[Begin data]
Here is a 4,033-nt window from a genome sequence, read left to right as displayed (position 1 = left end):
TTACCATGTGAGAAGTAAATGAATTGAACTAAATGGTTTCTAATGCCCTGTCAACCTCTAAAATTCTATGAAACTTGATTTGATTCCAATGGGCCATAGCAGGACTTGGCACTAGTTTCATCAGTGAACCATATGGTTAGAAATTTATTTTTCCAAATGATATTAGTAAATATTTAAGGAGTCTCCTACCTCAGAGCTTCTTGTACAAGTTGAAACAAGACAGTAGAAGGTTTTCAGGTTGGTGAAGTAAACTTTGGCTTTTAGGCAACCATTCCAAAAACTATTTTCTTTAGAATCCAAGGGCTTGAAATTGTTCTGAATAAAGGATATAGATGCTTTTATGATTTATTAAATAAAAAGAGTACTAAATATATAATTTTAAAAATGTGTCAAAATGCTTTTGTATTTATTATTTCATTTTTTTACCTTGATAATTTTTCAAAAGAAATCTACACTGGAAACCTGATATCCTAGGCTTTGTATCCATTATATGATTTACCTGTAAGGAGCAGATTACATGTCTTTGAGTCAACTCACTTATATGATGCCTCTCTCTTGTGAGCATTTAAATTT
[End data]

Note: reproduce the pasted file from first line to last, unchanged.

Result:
Here is a 4,033-nt window from a genome sequence, read left to right as displayed (position 1 = left end):
TTACCATGTGAGAAGTAAATGAATTGAACTAAATGGTTTCTAATGCCCTGTCAACCTCTAAAATTCTATGAAACTTGATTTGATTCCAATGGGCCATAGCAGGACTTGGCACTAGTTTCATCAGTGAACCATATGGTTAGAAATTTATTTTTCCAAATGATATTAGTAAATATTTAAGGAGTCTCCTACCTCAGAGCTTCTTGTACAAGTTGAAACAAGACAGTAGAAGGTTTTCAGGTTGGTGAAGTAAACTTTGGCTTTTAGGCAACCATTCCAAAAACTATTTTCTTTAGAATCCAAGGGCTTGAAATTGTTCTGAATAAAGGATATAGATGCTTTTATGATTTATTAAATAAAAAGAGTACTAAATATATAATTTTAAAAATGTGTCAAAATGCTTTTGTATTTATTATTTCATTTTTTTACCTTGATAATTTTTCAAAAGAAATCTACACTGGAAACCTGATATCCTAGGCTTTGTATCCATTATATGATTTACCTGTAAGGAGCAGATTACATGTCTTTGAGTCAACTCACTTATATGATGCCTCTCTCTTGTGAGCATTTAAATTT